if you have eelearning bookmarked or visit it regularly, you may have noticed that i haven’t posted to my blog in a while. unfortunately, the reason has been a real personal lesson on how true maslow’s hierarchy of motivation really is.
a short refresher on maslow, if you’ve forgotten. maslow held that there are five levels of human fulfillment that drive our behaviors. each level can be identified by the motivations which drive us to fulfill that level. the chart on the left demonstates these levels and the motivations for each.
each successive level is dependent upon the fulfillment of the previous level. without the previous level being fulfilled, a person will not have the motivation to seek to fulfill the successive level. thus without fulfillment of safety and physiological needs, a person will find it very difficult to find the motivation to achieve self-esteem.
blogging, like i do with eelearning, fits in the realms of esteem and self-actualization. the true power of blogging has been identified as its role as an outlet of self-expression and the corresponding response by readers which allows for creativity and reflection of respect from those who read the blogger’s posts. it is a powerful means for building identity and spontaneously expressing one’s feelings and knowledge. in maslow’s hierarchy it is clearly a luxury for those who have met the needs of the more baser needs of human existence.
life over the past few months has demonstrated the truth of maslow’s hierarchy to me. as happens to just about everyone from time to time in their life, the foundations of my life have required my attention quite a bit recently. the struggles of a job search, my father’s imminent death, financial insecurity and related stresses have created demands that have had my motivations focused much more at the physiological and safety levels of the hierarchy than they have been in a very long time.
what i’m learning from this experience is another aspect that rises from maslow’s theory. it’s important to temporarily let go of the expectations of fulfilling the needs of the higher levels in order to focus our strength and efforts in shoring up the needs of the lower levels. pretending that i can fulfill my needs of esteem or self-actualization while I’m doing the work to make sure i keep a roof over my and my dog’s heads is foolhardy, incredibly frustrating, and, in the end, self-defeating.
why do i bring this up here in eelearning?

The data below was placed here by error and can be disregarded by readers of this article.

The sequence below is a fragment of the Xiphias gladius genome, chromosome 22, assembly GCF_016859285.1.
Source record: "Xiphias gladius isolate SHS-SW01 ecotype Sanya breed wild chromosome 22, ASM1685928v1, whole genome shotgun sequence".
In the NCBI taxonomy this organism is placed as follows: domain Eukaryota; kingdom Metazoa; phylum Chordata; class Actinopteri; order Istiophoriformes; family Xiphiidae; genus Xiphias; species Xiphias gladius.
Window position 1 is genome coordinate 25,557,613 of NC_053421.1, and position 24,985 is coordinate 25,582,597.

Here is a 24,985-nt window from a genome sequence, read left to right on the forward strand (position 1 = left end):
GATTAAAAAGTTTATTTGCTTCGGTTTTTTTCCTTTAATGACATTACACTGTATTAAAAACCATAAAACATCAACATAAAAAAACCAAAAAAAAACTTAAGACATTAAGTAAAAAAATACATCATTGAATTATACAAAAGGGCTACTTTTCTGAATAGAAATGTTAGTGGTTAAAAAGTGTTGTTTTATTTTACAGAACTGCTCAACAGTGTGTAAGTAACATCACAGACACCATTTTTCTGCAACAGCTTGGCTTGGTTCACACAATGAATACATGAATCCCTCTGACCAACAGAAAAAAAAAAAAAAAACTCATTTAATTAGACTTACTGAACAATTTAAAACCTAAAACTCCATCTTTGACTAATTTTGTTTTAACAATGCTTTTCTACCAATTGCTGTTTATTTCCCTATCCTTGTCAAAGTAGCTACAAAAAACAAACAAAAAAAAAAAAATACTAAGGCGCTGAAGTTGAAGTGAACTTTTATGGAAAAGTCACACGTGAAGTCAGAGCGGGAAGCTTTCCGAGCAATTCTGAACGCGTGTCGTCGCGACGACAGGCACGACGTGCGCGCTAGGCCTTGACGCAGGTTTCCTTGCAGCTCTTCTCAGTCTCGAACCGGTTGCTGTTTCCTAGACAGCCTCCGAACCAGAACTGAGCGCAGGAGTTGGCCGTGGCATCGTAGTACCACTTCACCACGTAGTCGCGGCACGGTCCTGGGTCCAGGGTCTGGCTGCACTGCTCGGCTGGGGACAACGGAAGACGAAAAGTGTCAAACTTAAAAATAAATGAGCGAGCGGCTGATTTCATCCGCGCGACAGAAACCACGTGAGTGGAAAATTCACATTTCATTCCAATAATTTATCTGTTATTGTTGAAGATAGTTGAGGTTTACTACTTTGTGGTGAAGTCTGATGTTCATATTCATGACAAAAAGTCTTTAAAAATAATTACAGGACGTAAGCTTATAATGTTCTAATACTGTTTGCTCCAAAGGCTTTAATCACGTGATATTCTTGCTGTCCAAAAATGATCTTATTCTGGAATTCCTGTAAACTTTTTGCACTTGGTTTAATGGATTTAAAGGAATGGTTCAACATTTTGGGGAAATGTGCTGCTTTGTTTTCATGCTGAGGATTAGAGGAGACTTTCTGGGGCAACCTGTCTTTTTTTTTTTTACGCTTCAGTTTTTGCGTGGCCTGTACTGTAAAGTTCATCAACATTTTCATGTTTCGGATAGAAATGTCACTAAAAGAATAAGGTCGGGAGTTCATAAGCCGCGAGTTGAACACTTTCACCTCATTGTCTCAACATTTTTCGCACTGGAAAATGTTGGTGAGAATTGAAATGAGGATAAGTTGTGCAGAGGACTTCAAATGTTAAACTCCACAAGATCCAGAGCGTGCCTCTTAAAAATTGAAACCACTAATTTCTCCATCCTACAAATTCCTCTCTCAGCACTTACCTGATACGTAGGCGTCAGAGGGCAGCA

for a number of reasons. some selfish and others are motivated by those desires that drive any true educator. the selfish reasons include the need to explain my absence, the need to let my friends know that i’ve been struggling and also that i’m surviving. it is also, as bloggers have found over and over again, therapeutic to “put it out there.” there is nothing shameful about what i’ve been going through, but my ego sure wants to convince me otherwise sometimes.
but i’m also motivated to share because i’ve been working to make sense of what lessons i can draw from my experience. sometimes life just decides to take us in directions we aren’t expecting. but, i’ve found, it doesn’t take us anywhere we’re not prepared to go. whether we knew we were prepared or not is a totally different question. maslow’s insight is dead on regarding the need for our baser needs to be met before we are able to dedicate our efforts to higher order needs.
finally, as an learning professional, it is vital for me to understand that the learners i seek to help are subject to the same ability or inability to focus on higher order tasks depending on how stable their lives – both at work and home – are. if an employee is unsure of their employment status due to major organizational changes or performance issues, they are likely to be focused on whether or not they will have a job in a month. if it’s not clear to them that the learning i’m trying to drive is going to solidify their employment situation, then i’m never going to get their attention.
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